Hands-on with Hero's Song, the ambitious roguelike RPG inspired by Dwarf Fortress

Hero's Song has a veteran fantasy writer and a veteran developer behind its ambitious, emergent RPG concept.

If my first attempt at Hero's Song had actually been a song, I barely would have had time to reach the second chorus. It took me far less time to die in my world than it'd taken to make it. I spent half an hour creating a world I'd enjoy for this roguelike RPG, weighing the pros of chaotic gods who manifest themselves as swarms of rats and the cons of blonde elf goddesses who bring forests and abundant life. I pored over descriptions of its 10 races and 15 current classes, and scoured webpages with Celtic baby names for my elathi monk.

And so it was, naturally, that I hopped across huge puddle north of the town where I spawned and got killed by two arrows from an orcish archer within seconds. I had a single chance to revive by making a trip through the Underworld, but a swarm of zombies got me as I pushed for the door. Permadeath. Poor Conloach Niocha wasn't even a one-hit wonder.

Play any class other than paladins, and you'll likely spend most of your time scrounging for sticks for health-regenerating campfires.

That's roguelikes, of course. The next five characters I made across multiple servers fared far better, particularly once I learned to lure enemies to where I wanted them. And even though my other characters had the spans between their births and deaths filled with more exploration, crafting, and skill unlocks, that's about as exciting as Hero's Song gets right now. It's so 'Early Access,' in fact, that it flashes a screenwide notice that Pixelmage Games is "just at the beginning stages of our vision" at launch. and it doesn't even take an hour with Hero's Song to see just how true that is.

Yet it's an attractive vision. One of the main draws here is the way each world's procedural design is influenced by the gods you choose to run them in the world creation screen. The minimum is three (along with one to lord over the Underworld), although you can expand that to six by choosing the largest map option and toggle the degree of their influence with an abacus-like interface. There's Dreth, who looks like a Viking metal frontman and injects the world with more wars and deaths that "come quickly and often." There's Hebrim, looking all the world like the Shroud of Turin and bringing more magic to creation, or the tentacled, toothy Nyargoth who ensures the world will have more oceans. Their stories in the descriptions make for fascinating reading, which doesn't come as much as a surprise as the associated lore is the work of bestselling Name of the Wind author (and dev team member) Patrick Rothfuss.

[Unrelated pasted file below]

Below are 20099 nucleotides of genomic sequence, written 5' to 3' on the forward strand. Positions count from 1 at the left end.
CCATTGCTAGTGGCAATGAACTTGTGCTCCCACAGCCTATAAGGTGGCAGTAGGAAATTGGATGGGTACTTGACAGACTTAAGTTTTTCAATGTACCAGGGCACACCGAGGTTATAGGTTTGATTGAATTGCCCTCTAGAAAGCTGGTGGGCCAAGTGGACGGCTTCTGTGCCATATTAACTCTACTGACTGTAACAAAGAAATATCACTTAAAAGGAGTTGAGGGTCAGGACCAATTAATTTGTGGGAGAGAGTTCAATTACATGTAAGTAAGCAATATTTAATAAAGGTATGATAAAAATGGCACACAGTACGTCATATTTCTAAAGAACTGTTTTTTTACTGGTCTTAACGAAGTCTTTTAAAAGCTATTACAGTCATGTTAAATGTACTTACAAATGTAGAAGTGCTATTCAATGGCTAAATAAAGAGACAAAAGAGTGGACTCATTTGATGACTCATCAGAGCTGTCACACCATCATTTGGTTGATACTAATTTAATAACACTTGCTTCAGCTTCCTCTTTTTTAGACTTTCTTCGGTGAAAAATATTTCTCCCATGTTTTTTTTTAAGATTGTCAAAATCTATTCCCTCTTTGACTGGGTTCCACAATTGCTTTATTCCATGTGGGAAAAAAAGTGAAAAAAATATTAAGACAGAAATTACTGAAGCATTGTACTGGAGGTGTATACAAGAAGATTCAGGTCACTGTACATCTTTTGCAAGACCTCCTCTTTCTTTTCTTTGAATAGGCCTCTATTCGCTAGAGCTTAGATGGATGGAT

NPC interaction is currently basically limited to talking to merchants.

There's the skeleton of a decent game here, sure, and it's quickly being fleshed out with patches. I'm on my best playthrough yet, and I've stumbled across a couple of towns where I can sell and buy some junk. I've learned to enjoy the simple crafting system (while staying appalled at how few branches for life-renewing fires there are in forests) and its small but diverse mix of crafting and food. The 10 abilities and tree passives for each class seem well thought-out, such as a shield that absorbs 40 percent of all damage for five seconds. Some even seem a little too good, such as the paladin's self-heal that basically lets her run around like a god. Above all else, I love the music.

But it's a good start that doesn't really go anywhere at the moment, often literally. The maps are staggeringly huge, but with few interactions to shake them up aside from the occasional clash with orcs or bumblebees to gain XP. Likely because of a bug, I once doggedly marched toward a supposed dungeon on the map for half an hour only to never find it. Or almost any dungeon, really, even though the world generator said it created 2,697 of them. As it is, you die a lot with most classes, and die quickly.

Thus ended the tale of Crunchytacos forever. He never even learned a second ability.

And yet it can be fun. I enjoyed exploring the worlds I made until I realized that the procedural generation sometimes proceeds a touch too far. I initially frowned at its simplicity for its resemblance to Facebook RPGs, but I grew to enjoy the simple combat (focused on left and right mouse clicks and keyboard -triggered abilities and items), particularly once the skillset fleshed out. Each class maintains a distinct identity even with that simplicity, so much so that I'm looking forward to tinkering with unreleased classes like the bard and berserker when they make their appearance. I'm even attracted to the idea of becoming a god by making it past level 50. But right now it's not enough. I'd rather come back in a couple of months and see what it's like then.

It seems I'm not the only one. Some people call Hero's Song an MMORPG, perhaps because it's headed by John Smedley of Sony Online Entertainment fame (and, sadly, some infamy), but right now that's a little like saying Galaga's kinda like EVE Online. I can choose to set my world to singleplayer or online multiplayer, but even at prime time I've found only six people on the most popular online game. Even then, the sizes of the randomly generated worlds mean your chances of actually seeing anyone are just a tad better than they are in No Man's Sky. and until a recent patch you couldn't even chat with them. It doesn't seem to matter much: When I typed variations on "Anybody out there" a few times into that bustling six-person server, no one ever responded.

Given enough time, I imagine it'll be a song worth hearing. But right now, it seems as though its makers are still tuning their instruments.
 

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RPG
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